e. the Suzuki 500 is a time-proven motor which has a genuine race history and consequently there is a fund of tuning and race oriented information available to the enthusiast. In addition to the factory race bulletins and after-market service manuals there are several records of Suzuki "hop-up" hints from U.S. periodicals of the time and similar "hot-up" reports from British magazines where the Suzuki 500 was somewhat of a favourite. Due to the long model run of the Suzuki 500 and its popularity on the road-race track (not to forget its bastardisation on the speedway circuit in 500 speedcars) there is also no shortage of tuning and hotting up experience available to the budding post-classic road racer. Some of the old players are still in business and for example, John Woodley, in Geelong, has a particularly soft spot for the 500 Suzuki and a wealth of expertise and racing equipment. Pal and Panther Cycles in Perth have been Titan fansfor the past 20 years and are both keen supporters of post-classic racing and capable of servicing and race-tuning the big twins.
As genuine production TR500 road-race machines were based on the original Suzuki 500 road bike the factory racing engine parts and frames are readily adaptable to the needs of the post-classic racing enthusiast. The only catch is finding original racing parts after the speedway boys have finished with them. The useful bits are factory heads, air-cooled barrels, magenetos, six speed gear- boxes, straight cut primary gears and light-weight cranks. Never fear though, for with some ingenuity and tuning nous the road motors can be made to do much the same as the race engines, after all that's all the factory did; take one T500 motor, add a pinch of horsepower, mix in some snazzy looks and goforit! Voila, one race bike!
There are some other more subjective reasons for racing a Suzuki 500. These include the fact that the Suzuki 500, despite being a two-stroke, was a firm favourite among many motorcyclists due to its traditional appearance, its low revving torquey power delivery, stable road-holding and its proven touring ability. As a big twin (for the time) it didn't make the screaming howl typical of two- strokes of the time; but had a less offensive rumbling exhaust accompanied by a deep induction note. Admittedly when the motor was worn and hot one could be forgiven for thinking that a few nuts and bolts had found their way into the combustion chamber, particulary on the overrun.
Getting into racing. Once you have bought your bike, before modifying it for racing, you should approach your local Historic Competition Motorcycle Club or Post-classic Racing Club and get to know a few people who share your interest. If you ride a Suzuki it may be hard to find anyone to talk to at first; but undoubtably, the scruffy looking chap up the back whose job it is to clean the Club toilet block will be a Japanese bike rider. Whilst at first he will cringe in fear from you (due to his expecting you to hit and spit upon him) once he knows that you want to talk to him about Japanese bikes and in particular, racing one, he will be your friend for life. Other handy allies can be the lonely souls who ride two-strokes be they Ariel Leader, CZ, Bantamn, Yamaha, Ossa or even Bultaco owners. Always pretend that you know nothing about racing and anything mechanical (something that comes naturally to me) and be prepared to discard most of the advice you receive as being deliberately mis-leading or an attempt to "psych you" out of contention. Gain their trust with generous profferings of port (any brand will do), praise their choice of machinery and compliment profusely their on-track riding skills. Even if you have never heard of them, tell them how you still remember how they made that brilliant passing move, on the Lambretta, on Geoff Duke back in 1956 at the Mooliabeenie Airstrip Grand Prix or there-abouts; drop a few names and mention how inspired you were when you saw their picture in this magazine only last month. Even if they know you're lying, most bike- racers will be too conceited to tell you.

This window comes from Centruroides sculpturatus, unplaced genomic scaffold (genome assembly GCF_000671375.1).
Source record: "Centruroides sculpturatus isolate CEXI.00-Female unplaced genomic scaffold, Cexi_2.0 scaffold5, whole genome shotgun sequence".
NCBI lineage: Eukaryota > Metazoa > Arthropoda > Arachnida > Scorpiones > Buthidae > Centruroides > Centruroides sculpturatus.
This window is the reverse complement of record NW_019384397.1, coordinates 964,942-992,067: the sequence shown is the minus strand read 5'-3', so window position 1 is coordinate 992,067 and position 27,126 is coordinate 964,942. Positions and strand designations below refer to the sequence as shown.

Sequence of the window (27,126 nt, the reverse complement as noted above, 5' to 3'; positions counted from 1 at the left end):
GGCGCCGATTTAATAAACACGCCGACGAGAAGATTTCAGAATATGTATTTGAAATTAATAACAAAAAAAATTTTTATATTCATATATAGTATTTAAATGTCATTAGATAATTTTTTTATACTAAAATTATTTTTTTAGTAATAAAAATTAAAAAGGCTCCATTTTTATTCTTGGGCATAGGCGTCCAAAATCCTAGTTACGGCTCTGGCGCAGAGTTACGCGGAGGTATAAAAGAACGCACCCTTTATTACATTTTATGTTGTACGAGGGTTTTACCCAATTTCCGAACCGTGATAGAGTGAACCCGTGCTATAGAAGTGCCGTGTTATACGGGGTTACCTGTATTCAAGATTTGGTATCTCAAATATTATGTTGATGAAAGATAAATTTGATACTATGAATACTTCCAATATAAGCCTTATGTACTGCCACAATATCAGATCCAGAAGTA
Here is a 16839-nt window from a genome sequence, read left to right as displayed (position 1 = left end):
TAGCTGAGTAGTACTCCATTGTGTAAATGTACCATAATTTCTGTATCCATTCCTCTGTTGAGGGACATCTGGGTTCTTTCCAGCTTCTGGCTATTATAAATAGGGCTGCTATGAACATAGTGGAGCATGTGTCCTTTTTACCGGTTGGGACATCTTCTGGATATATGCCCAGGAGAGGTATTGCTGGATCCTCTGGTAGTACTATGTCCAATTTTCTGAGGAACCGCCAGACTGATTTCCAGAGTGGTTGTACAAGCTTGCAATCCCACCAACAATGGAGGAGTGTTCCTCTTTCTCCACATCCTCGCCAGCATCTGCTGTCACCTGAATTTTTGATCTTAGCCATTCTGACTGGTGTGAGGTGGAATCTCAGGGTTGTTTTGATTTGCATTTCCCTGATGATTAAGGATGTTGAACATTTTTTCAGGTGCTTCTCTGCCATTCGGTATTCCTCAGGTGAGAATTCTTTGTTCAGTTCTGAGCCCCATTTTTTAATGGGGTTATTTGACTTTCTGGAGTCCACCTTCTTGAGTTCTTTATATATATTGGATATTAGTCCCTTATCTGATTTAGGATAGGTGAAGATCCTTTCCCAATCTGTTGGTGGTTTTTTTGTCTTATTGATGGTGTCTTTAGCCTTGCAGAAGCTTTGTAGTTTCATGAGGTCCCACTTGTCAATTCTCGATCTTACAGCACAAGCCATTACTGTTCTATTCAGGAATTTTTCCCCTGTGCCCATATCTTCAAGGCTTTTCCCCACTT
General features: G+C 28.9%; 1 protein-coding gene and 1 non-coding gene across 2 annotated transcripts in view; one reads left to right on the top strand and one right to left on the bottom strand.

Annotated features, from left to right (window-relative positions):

Having gained a modicum of respect through this means and having proved that you can exaggerate with the best of them you will probably be asked to prove your committment to the sport by putting your money where your mouth is! If you are like me and carry your wallet in your back pocket comfortably nestling against your right cheek, then this is a far better proposition than putting your mouth where your money is!
If, so far, you have escaped having to buy a lottery ticket for $500 of woman's underwear sourced from the Club President's Lingerie Shop or a raffle ticket for a Club T-shirt two sizes too small, then do not despair for the Club Treasurer has the happy knack of never forgetting a face and will pin you down for ever more.
First expense for most is the Club fees, these are generally modest (as the best is yet to come) and may include a joining fee to cover the cost of writing your name in the address book. Club fees normally are no more than A$40 for the year and this entitles you to call yourself a Clubman in public and to a Club newsletter every month. As a Clubman you are entitled to apply for a competition license. A concessional license allows you to enter Club events and tuning days. The license fee includes compulsory accident insurance. If you wish to ride at Open events with other Clubs then you will need a full Competition license. Your application must be accompanied by a significant donation, a pair of passport photos and have the imprimateur of the Club Secretary. Normally a concessional or a full license will not be approved by the Club Secretary until you have proven on at least two tuning days that you have a degree of riding skill, understand the flags and have a modicum of on- track courtesy.
If you haven't already done so you will need to buy an ACCA approved helmet ($450 should do, gloves and boots and a set of approved racing leathers. Leathers can be either one piece or two-piece; but if they are two piece they must zip together and zip close at the wrist and ankle plus have a velcro fastener at the neck. Fancy leathers with suitable padding and elbow and knee protection can be bought new for between $800 to $1000+; however secondhand leathers with the odd battle scar can be found in the classifieds for $200 to $600 depending on condition and the amount of flashy leatherwork on them.
I think I've run out of time and I still haven't told you what to do with that old Titan you've got rusting in the shed! Well get out the General Competition Rules and and study them and next time I'll tell you what chopping and changing you need to do. Until the next time, get the bike out, pull the engine out of the frame and give it all a good clean. The frame could do with a bit of painting as well while your at it.
Copyright reserved: M Barnard 1997